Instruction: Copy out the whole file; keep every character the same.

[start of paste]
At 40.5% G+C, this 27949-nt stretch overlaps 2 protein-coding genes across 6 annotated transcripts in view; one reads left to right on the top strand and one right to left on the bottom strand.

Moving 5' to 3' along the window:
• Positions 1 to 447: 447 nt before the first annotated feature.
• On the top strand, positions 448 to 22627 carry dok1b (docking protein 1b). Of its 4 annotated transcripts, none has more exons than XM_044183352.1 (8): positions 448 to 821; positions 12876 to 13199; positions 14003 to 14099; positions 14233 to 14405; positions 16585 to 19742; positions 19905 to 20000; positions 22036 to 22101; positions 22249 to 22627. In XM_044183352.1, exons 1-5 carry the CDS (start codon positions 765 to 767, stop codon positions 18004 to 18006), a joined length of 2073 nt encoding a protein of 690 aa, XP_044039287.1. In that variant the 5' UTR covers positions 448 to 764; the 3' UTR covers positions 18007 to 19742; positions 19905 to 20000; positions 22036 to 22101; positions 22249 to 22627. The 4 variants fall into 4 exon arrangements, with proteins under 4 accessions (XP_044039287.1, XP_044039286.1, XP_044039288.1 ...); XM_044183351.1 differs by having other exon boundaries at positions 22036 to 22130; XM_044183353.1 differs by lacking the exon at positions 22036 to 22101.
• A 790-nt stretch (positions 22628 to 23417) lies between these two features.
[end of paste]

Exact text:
At 40.5% G+C, this 27949-nt stretch overlaps 2 protein-coding genes across 6 annotated transcripts in view; one reads left to right on the top strand and one right to left on the bottom strand.

Moving 5' to 3' along the window:
• Positions 1 to 447: 447 nt before the first annotated feature.
• On the top strand, positions 448 to 22627 carry dok1b (docking protein 1b). Of its 4 annotated transcripts, none has more exons than XM_044183352.1 (8): positions 448 to 821; positions 12876 to 13199; positions 14003 to 14099; positions 14233 to 14405; positions 16585 to 19742; positions 19905 to 20000; positions 22036 to 22101; positions 22249 to 22627. In XM_044183352.1, exons 1-5 carry the CDS (start codon positions 765 to 767, stop codon positions 18004 to 18006), a joined length of 2073 nt encoding a protein of 690 aa, XP_044039287.1. In that variant the 5' UTR covers positions 448 to 764; the 3' UTR covers positions 18007 to 19742; positions 19905 to 20000; positions 22036 to 22101; positions 22249 to 22627. The 4 variants fall into 4 exon arrangements, with proteins under 4 accessions (XP_044039287.1, XP_044039286.1, XP_044039288.1 ...); XM_044183351.1 differs by having other exon boundaries at positions 22036 to 22130; XM_044183353.1 differs by lacking the exon at positions 22036 to 22101.
• A 790-nt stretch (positions 22628 to 23417) lies between these two features.